The big news from the Adobe MAX 2017 event is the new version of Lightroom CC and how it differs...Read More
Let’s be clear, I don’t have anything against Photoshop! I’ve used it for years, I’ve written more Photoshop tutorials than I care to remember, and I still regard it as the best there is at what it does.
It’s more what it doesn’t do that’s the problem. It’s terrific at complex, detailed, technical adjustments, and sophisticated, multi-layer composites, but while it provides all the tools it doesn’t provide any inspiration. Creatively, you’re on your own.
This is where it’s overshadowed by plug-in suites like the Nik Collection, by all-in-one editing and effects applications like Alien Skin Exposure X and ON1 Photo RAW, and by newcomers like MacPhun Luminar. All of these programs give you ideas and inspiration for what your images could look like. Photoshop can create anything you can imagine, but the trouble with imagination is that it’s not always there when you need it.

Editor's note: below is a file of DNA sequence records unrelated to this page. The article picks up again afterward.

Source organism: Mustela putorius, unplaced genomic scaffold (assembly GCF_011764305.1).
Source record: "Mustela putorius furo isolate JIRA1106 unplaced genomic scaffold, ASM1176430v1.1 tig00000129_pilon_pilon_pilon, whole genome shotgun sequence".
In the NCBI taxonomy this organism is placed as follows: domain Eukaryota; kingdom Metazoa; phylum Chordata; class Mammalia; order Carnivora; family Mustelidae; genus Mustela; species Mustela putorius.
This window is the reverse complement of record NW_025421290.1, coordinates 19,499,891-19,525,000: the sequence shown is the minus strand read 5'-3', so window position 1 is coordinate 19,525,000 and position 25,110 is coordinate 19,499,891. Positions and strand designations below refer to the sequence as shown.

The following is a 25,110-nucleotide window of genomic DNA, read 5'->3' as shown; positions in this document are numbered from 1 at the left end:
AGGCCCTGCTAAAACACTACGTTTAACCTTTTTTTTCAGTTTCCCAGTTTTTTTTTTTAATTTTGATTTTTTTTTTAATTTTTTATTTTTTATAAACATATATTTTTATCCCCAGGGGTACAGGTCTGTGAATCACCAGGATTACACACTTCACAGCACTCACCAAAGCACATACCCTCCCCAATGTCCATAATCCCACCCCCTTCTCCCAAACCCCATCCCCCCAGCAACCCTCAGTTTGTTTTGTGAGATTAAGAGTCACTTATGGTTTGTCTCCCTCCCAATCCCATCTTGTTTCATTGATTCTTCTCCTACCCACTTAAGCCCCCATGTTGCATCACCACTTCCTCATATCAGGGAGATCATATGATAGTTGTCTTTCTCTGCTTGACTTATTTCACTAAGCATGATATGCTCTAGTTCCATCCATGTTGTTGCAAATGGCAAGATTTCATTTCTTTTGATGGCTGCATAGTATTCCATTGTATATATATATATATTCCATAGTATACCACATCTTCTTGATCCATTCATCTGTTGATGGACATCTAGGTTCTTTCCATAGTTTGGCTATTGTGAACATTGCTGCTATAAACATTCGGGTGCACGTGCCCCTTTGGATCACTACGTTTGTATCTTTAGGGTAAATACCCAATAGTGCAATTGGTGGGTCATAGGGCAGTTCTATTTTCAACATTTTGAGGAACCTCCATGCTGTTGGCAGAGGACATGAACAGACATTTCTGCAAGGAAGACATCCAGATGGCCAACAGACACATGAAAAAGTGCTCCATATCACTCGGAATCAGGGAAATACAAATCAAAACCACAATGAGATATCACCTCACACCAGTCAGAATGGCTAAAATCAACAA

That’s not all. Photoshop doesn’t have an image cataloguing tools. It comes with Adobe Bridge, but that’s essentially just a file browser. This is where you need applications like Lightroom or Capture One Pro.
I know a lot of folk also object to Photoshop on principle because it’s now subscription-only software. That doesn’t bother me so much because I think it’s a really good deal and I spend twice as much per month on my cellphone contract.
So I don’t plan on covering Photoshop a lot on this site since there are plenty of others that do that already. It will pop up now and again, though. Just so you know.
On May 6th 2013 Adobe announced Photoshop CC, the replacement for Photoshop CS6. Adobe also announced that Photoshop CC would be a subscription-only application provided as part of Adobe’s Creative Cloud online ecosystem....Read More